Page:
COLUMBUS (WCMH) — An entrepreneur from Georgia wants to give people with autism and special needs who are living in central Ohio a chance to play on an organized baseball team.

Taylor Duncan was diagnosed with autism when he was a four years old. As he grew up, the diagnosis limited his ability to join organized sports teams in any meaningful way. Duncan says “preconceived notions” of what he could and could not do kept him off the field.​ Eventually, more and more opportunities dried up for him.

He didn’t qualify to play on Special Olympics teams either because he is relatively high functioning.

“For people like myself, on a certain segment of the autism spectrum, who scored too high on a certain test, we didn’t qualify for the other programming either,” explained Duncan.​

This frustrated him to the point where he decided in 2016 to start his own league geared specifically for people 15 years and older with autism or special needs. He named his league Alternative Baseball.​

The league adheres to Major League Baseball rules, and each player is unassisted while playing.

Since starting the league, it has grown thanks to national coverage by ESPN and other nationally broadcast programs like the Today Show.​ The exposure had an immediate impact. A few short years after debuting, the league has nearly 40 teams across 18 states.​

“I think what Taylor has done is really incredible,” said Arianna Esposito, Director of Lifespan Services and Supports for Autism Speaks. “The fact especially that really struck me is that one: it’s not just autism but it’s all special needs, and that they are following the rules of Major League baseball.”​

Esposito said the league gives all of the players participating a generalized knowledge that allows them to fit into any pickup game without having to be treated differently than another player.​

For years Autism Speaks has been working toward raising awareness about autism. She says now is the time to take the next step.​

“It’s time to shift to understanding and acceptance because when you understand what autism is and the needs of the autism community and you accept them for the incredible people that they are, and all of the great things they bring to a team, to a community, to a workplace, to a neighborhood, it helps reinforce that idea that they need to be included,” said Esposito.​ “We need to get them the supports that they need to be successful.”

Duncan says the support he needs is volunteers. He needs people willing to be managers, umpires, and those willing to support the effort to give their time so people like him can experience something that could change their lives.​

“Man, we live in a rough world right now, I think we can all agree with that right now, but the fact of the matter is, what we need is unity,” said Duncan. “I still think we’re capable of uniting together toward a cause. When we’re united together toward a cause, especially to open up more opportunities to those with disabilities, and open up more opportunities in general, I mean we all have the power to really make positive change in society both in our own big and small ways.”​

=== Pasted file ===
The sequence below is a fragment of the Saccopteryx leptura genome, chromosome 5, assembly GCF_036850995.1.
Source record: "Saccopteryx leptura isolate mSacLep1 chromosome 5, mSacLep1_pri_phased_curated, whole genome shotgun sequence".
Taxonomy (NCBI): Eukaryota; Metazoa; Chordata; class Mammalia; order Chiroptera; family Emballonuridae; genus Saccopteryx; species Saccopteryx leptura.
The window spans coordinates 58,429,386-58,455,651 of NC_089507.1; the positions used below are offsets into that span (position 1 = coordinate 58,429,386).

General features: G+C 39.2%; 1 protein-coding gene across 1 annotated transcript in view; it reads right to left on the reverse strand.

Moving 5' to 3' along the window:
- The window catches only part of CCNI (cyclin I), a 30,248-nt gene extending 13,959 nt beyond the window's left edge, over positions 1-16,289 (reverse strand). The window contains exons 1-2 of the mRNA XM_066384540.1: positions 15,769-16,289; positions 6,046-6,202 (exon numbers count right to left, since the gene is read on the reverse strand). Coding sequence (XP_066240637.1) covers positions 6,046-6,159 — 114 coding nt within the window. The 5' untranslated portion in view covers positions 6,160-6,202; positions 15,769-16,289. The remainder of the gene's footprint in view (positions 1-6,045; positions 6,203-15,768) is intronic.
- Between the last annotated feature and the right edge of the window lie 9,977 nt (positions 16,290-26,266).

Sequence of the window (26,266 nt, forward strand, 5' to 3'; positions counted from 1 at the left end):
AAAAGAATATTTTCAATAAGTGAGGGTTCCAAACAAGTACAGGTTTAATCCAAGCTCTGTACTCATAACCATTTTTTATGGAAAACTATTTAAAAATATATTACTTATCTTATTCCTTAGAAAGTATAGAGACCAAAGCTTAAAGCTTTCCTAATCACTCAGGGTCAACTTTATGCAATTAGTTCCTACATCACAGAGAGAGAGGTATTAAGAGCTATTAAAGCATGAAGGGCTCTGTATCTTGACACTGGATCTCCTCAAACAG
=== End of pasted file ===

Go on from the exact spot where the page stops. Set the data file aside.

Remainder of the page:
The league will help the volunteer managers locate fields to play on and provide them with some equipment. Duncan also said they are starting to reach out to manufacturers of baseball bats to see if they can get some wooden bats donated to the league.

He says this will help them begin to build relationships with the business.​ For Duncan, this is more than just providing people with a chance to play the game, it’s a chance to grow as a person.​

“We win together, we lose together, we adapt to situations together, we work as a team together,” said Duncan. “We’re building those teamwork skills needed for success in areas such as employment off the baseball diamond as well. [It’s] so much deeper than wins, losses, and statistics.”​

Esposito says those skills are important.​

“It helps, one, for skill building, right? So that’s part of what Taylor’s organization does, it’s not just about sports and learning how to play baseball, but it’s also social skills, life skills, all those additional things, and when you have a diverse group of people together, it helps really to foster that development further,” said Esposito. “It can be really challenging for adults with special needs to find and maintain their employment and often it comes down to those soft skills, those socialization skills and techniques that make the difference between staying in a job for two weeks and staying in a job for 10 years.”​

Duncan wants to see the league expand to Columbus and central Ohio as a whole. Due to the pandemic, he has put all games on hold until next year. He hopes there is enough interest to get teams in place with full rosters to start in the Spring of 2021.​

“It just takes that one chance, that one opportunity for somebody to say, ‘Yes we’ll give you the opportunity to absolutely do your best,’ and the sky’s the limit as to what could be accomplished for sure,” said Duncan.​